The role of complement as a target for TA-TMA has increased based on efficacy seen in the treatment of aHUS and the similarities in activation of the complement system. Anti-complement therapies target the underlying complement-mediated vascular lesion [91]. C5 inhibitors are humanized monoclonal antibodies that bind to the complement protein C5, preventing cleavage into C5a and C5b which inhibits the formation of terminal complex C5b-9, including the formation of MAC. Eculizumab is a C5 inhibitor currently indicated for the treatment of PNH, aHUS, gMG and NMOSD. Ravulizumab, derived from eculizumab, exhibits high-affinity binding, as well as substitution of 4 amino acids in the complementary binding and neonatal Fc regions of the eculizumab backbone, leading to a terminal half-life that is approximately 4 times than that of eculizumab. Ravulizumab is currently indicated for the treatment of PNH, aHUS and gMG [92,93,94]. Alternative complement pathway activation plays a role in the pathogenesis of TA-TMA; therefore, suggesting the utility of eculizumab and ravulizumab in the setting of TA-TMA.

Literature on eculizumab use for TA-TMA has been historically limited to HSCT [95]. Jodele et al. described the use of eculizumab in a pediatric cohort of 64 patients with high-risk TA-TMA. The study demonstrated a response rate of 64% and 1-year survival rate of 66% after HSCT, compared with a 16.7% survival rate in a historical control cohort [96]. de Fontbrune et al. reported use of eculizumab in an adult cohort of 12 patients with TA-TMA after allogeneic HSCT with severe TMA with neurological and/or renal involvement. At a median follow-up time of 14 months, hematological response and overall survival were 50% and 33%, respectively, demonstrating a favorable response [97].

ECULISHU, a phase 3 randomized placebo-controlled study did not show clear benefit of using early eculizumab on duration of renal replacement therapy in patients with milder presentation. However, the study excluded patients with severe complications for ethical reasons [98].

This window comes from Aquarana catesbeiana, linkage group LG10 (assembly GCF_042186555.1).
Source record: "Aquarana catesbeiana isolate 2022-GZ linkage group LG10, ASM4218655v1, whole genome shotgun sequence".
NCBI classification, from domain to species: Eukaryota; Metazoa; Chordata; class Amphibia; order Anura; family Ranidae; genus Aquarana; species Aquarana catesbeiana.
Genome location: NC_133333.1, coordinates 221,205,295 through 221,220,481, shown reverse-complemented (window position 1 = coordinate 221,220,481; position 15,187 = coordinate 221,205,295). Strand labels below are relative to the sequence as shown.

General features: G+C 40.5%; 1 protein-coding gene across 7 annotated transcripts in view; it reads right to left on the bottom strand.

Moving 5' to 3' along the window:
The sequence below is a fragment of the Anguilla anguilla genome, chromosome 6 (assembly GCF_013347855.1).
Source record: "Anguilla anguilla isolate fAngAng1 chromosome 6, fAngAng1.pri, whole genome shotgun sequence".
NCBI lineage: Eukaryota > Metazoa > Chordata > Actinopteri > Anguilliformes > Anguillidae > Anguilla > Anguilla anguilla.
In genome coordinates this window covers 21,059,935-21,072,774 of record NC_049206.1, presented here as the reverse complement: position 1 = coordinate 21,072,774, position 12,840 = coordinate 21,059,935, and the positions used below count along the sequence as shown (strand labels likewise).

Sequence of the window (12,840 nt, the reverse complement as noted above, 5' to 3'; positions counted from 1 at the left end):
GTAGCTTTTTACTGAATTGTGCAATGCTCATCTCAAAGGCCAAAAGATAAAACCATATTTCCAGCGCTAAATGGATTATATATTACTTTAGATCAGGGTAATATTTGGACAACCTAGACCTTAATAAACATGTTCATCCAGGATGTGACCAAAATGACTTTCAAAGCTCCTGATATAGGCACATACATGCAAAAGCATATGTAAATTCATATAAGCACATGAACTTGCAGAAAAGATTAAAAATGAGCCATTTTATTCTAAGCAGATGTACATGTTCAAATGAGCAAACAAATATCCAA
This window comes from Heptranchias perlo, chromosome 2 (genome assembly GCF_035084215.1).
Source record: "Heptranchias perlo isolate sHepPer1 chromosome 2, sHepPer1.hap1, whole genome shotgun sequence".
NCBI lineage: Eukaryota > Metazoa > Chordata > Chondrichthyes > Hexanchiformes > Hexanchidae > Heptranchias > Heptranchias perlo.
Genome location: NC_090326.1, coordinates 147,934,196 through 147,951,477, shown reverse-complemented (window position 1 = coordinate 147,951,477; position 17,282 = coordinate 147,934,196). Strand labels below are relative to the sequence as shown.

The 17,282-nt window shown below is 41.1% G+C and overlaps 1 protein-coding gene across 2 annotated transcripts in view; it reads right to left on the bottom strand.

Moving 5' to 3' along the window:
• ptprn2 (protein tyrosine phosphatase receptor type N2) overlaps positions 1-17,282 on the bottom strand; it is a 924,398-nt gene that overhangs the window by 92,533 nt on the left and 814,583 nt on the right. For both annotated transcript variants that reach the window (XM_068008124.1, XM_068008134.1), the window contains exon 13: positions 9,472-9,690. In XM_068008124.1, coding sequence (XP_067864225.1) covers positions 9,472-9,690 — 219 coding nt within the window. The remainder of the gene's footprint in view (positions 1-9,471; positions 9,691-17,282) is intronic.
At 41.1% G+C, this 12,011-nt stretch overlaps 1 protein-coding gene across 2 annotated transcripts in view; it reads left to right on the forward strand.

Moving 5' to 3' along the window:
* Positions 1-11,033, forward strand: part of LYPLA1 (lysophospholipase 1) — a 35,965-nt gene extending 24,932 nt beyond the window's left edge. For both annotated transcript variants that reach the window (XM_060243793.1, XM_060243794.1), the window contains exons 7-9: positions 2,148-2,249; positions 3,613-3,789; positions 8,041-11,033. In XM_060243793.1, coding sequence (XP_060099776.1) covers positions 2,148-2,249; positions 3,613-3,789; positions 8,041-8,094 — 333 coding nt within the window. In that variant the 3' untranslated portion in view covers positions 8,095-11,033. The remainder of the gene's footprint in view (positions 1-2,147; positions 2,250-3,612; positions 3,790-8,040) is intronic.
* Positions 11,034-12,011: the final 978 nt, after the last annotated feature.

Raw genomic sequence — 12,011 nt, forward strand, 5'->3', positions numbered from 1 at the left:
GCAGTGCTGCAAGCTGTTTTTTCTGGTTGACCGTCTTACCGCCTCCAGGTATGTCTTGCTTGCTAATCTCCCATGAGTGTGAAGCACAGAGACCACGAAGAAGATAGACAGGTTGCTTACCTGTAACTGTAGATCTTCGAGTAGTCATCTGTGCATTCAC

Gonzales et al. reported the use of ravulizumab for TA-TMA due to medication availability instead of eculizumab. The patient demonstrated response within 2 weeks after initiation of ravulizumab, with a total of 5 maintenance doses leading to successful complement blockade and clinical improvement [99].

Literature in solid organ transplant recipients is primarily found in renal transplant recipients, with eculizumab as the primary complement directed therapy. Eculizumab has been successfully used in de novo TA-TMA after kidney transplantation [75]. Portolés et al. described 22 patients with TA-TMA, with early (<1 month) and late (>1-month post-transplant) onset TMA. Patients responded better with a shorter time between TMA diagnosis and beginning of treatment with eculizumab [100]. Dhakal et al. describe a retrospective analysis of 26 cases, with TA-TMA occurring in 17 (65%) solid organ transplant (41 kidney, 29 small bowel, 12 liver, 12 simultaneous pancreas and kidney, and 6 combined lung and kidney) and 9 (35%) stem-cell transplant recipients. The median time to initiation of eculizumab from transplant was 63 days, with 92% of cohort recovering after eculizumab administration. 18 (95%) of patients received induction therapy, and maintenance therapy was continued in 20 (77%) patients [101].